For corn, ESN® has been compared with urea in many different locations in Canada and the United States. Individual experiments have found both positive and negative yield impacts with ESN®, and the overall weighted average difference is not significantly different from zero. Thus, ESN® does not seem to consistently provide the anticipated yield benefits when applied with the same timing as urea. The expectation that ESN® could allow for fewer fertilizer applications has also not been borne out in research studies. Maharjan et al. (2014) tested corn production with a single application of ESN® compared to split urea, finding higher yields and lower NO3 losses with split urea compared to a pre-plant ESN® application. On the other hand, they did observe some N2O emission reductions with the ESN® treatment.

Twelve of the recent studies testing ESN® versus urea in corn also measured N2O emission losses, but while average N2O emissions from ESN® were perhaps lower (by 6.4%), there was no statistically significant effect due to high variability in the 38 observations (95% confidence interval is ±12.5%). The only available data on NO3 losses are from the above-mentioned Maharjan et al (2014) for whom timing was also different between sources.

As was observed when compared to urea, ESN® does not consistently provide any yield benefits over UAN fertilizer when applied with the same timing. Further, ESN® may even result in greater N2O emission losses than UAN in corn systems, averaging 28% (±31%) higher emissions in the 10 observations reported.

A number of corn and wheat field studies also compare ESN® to other fertilizer sources. For example, Warncke (2008) no significant improvements in wheat yield or economics when using ESN® instead of UAN in experiments from 2004–07. In addition, no yield differences were found when ESN® was compared with ammonium nitrate in both corn in Kentucky (Sistani et al. 2014; Sistani et al. 2011) and wheat in Missouri (Nash et al. 2012b). Studies in both Missouri and Iowa also reported no corn yield difference between ESN® and anhydrous ammonia (Hatfield and Parkin 2014; Nelson et al. 2014). In another Iowa experiment, Parkin and Hatfield (2014) measured N2O emissions for three different years, finding either no difference or increased N2O emissions from ESN® when compared to both urea and UAN (no yield reported, so emissions are not yield-scaled).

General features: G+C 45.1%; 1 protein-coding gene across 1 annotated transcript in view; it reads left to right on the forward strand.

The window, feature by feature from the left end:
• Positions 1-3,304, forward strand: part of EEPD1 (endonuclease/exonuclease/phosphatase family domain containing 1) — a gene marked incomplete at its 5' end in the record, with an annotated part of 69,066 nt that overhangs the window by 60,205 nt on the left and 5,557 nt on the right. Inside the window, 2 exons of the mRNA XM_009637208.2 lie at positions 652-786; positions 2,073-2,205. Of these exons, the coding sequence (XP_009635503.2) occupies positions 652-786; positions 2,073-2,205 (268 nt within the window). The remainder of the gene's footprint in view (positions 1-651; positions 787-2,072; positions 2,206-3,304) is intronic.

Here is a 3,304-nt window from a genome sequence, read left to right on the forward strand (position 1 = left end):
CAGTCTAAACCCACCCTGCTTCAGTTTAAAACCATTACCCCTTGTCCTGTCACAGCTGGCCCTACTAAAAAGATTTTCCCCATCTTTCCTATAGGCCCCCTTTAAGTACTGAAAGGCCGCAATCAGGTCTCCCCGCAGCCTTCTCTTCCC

Summary of Evidence

Based on the research data available from North America, ESN® does not provide consistent yield benefits over commonly used N fertilizers when applied at the same rate and timing. Improved yield in wheat experiments were mostly evident in situations where seed-placed fertilizer urea harmed seedling growth. Some variability in the data suggests that while there is no broadly applicable benefit, there may yet be climate, soil, or cropping system conditions where ESN® is preferable to other sources. For example, Malhi et al. (2011) tested two sites, and observed better ESN® performance on the soil with lower organic C content and greater N loss potential. Regression models using the data provided in the studies examined above were unable to pinpoint any specific controlling factors. However, since weather and soil data are inconsistently provided in these articles, gathering comparable climate and soil information from other sources (such as nearest weather stations) and using them for further assessment is likely to provide useful insight.

Complete references are here.